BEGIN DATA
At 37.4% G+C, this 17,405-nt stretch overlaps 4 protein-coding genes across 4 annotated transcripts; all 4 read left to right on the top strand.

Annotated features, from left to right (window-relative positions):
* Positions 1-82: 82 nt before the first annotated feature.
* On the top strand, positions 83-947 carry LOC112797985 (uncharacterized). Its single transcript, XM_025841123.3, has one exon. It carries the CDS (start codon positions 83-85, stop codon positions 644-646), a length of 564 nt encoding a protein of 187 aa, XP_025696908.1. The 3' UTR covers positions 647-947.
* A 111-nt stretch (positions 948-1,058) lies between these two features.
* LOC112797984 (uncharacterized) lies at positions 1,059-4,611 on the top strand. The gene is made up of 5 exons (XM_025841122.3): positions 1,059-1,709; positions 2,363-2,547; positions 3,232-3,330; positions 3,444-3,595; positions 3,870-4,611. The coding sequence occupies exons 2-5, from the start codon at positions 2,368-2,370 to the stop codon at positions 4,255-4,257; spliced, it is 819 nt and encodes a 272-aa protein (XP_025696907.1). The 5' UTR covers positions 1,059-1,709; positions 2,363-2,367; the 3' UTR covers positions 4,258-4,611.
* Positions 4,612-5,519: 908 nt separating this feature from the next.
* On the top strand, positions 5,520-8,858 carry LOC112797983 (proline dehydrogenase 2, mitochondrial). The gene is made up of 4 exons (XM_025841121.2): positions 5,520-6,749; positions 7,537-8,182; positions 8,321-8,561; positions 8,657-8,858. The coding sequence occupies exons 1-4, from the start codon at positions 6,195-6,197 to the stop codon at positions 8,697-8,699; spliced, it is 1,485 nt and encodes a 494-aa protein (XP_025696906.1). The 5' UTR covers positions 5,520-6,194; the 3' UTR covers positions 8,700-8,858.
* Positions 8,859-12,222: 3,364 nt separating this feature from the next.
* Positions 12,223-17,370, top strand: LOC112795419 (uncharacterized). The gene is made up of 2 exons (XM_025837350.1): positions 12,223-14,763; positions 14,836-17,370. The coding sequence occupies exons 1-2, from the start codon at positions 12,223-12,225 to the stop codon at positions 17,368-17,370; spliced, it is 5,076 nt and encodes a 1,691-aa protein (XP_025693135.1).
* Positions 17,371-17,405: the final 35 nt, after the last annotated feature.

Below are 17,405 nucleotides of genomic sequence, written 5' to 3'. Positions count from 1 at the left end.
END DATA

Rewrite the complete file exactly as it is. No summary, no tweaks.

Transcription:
At 37.4% G+C, this 17,405-nt stretch overlaps 4 protein-coding genes across 4 annotated transcripts; all 4 read left to right on the top strand.

Annotated features, from left to right (window-relative positions):
* Positions 1-82: 82 nt before the first annotated feature.
* On the top strand, positions 83-947 carry LOC112797985 (uncharacterized). Its single transcript, XM_025841123.3, has one exon. It carries the CDS (start codon positions 83-85, stop codon positions 644-646), a length of 564 nt encoding a protein of 187 aa, XP_025696908.1. The 3' UTR covers positions 647-947.
* A 111-nt stretch (positions 948-1,058) lies between these two features.
* LOC112797984 (uncharacterized) lies at positions 1,059-4,611 on the top strand. The gene is made up of 5 exons (XM_025841122.3): positions 1,059-1,709; positions 2,363-2,547; positions 3,232-3,330; positions 3,444-3,595; positions 3,870-4,611. The coding sequence occupies exons 2-5, from the start codon at positions 2,368-2,370 to the stop codon at positions 4,255-4,257; spliced, it is 819 nt and encodes a 272-aa protein (XP_025696907.1). The 5' UTR covers positions 1,059-1,709; positions 2,363-2,367; the 3' UTR covers positions 4,258-4,611.
* Positions 4,612-5,519: 908 nt separating this feature from the next.
* On the top strand, positions 5,520-8,858 carry LOC112797983 (proline dehydrogenase 2, mitochondrial). The gene is made up of 4 exons (XM_025841121.2): positions 5,520-6,749; positions 7,537-8,182; positions 8,321-8,561; positions 8,657-8,858. The coding sequence occupies exons 1-4, from the start codon at positions 6,195-6,197 to the stop codon at positions 8,697-8,699; spliced, it is 1,485 nt and encodes a 494-aa protein (XP_025696906.1). The 5' UTR covers positions 5,520-6,194; the 3' UTR covers positions 8,700-8,858.
* Positions 8,859-12,222: 3,364 nt separating this feature from the next.
* Positions 12,223-17,370, top strand: LOC112795419 (uncharacterized). The gene is made up of 2 exons (XM_025837350.1): positions 12,223-14,763; positions 14,836-17,370. The coding sequence occupies exons 1-2, from the start codon at positions 12,223-12,225 to the stop codon at positions 17,368-17,370; spliced, it is 5,076 nt and encodes a 1,691-aa protein (XP_025693135.1).
* Positions 17,371-17,405: the final 35 nt, after the last annotated feature.

Below are 17,405 nucleotides of genomic sequence, written 5' to 3'. Positions count from 1 at the left end.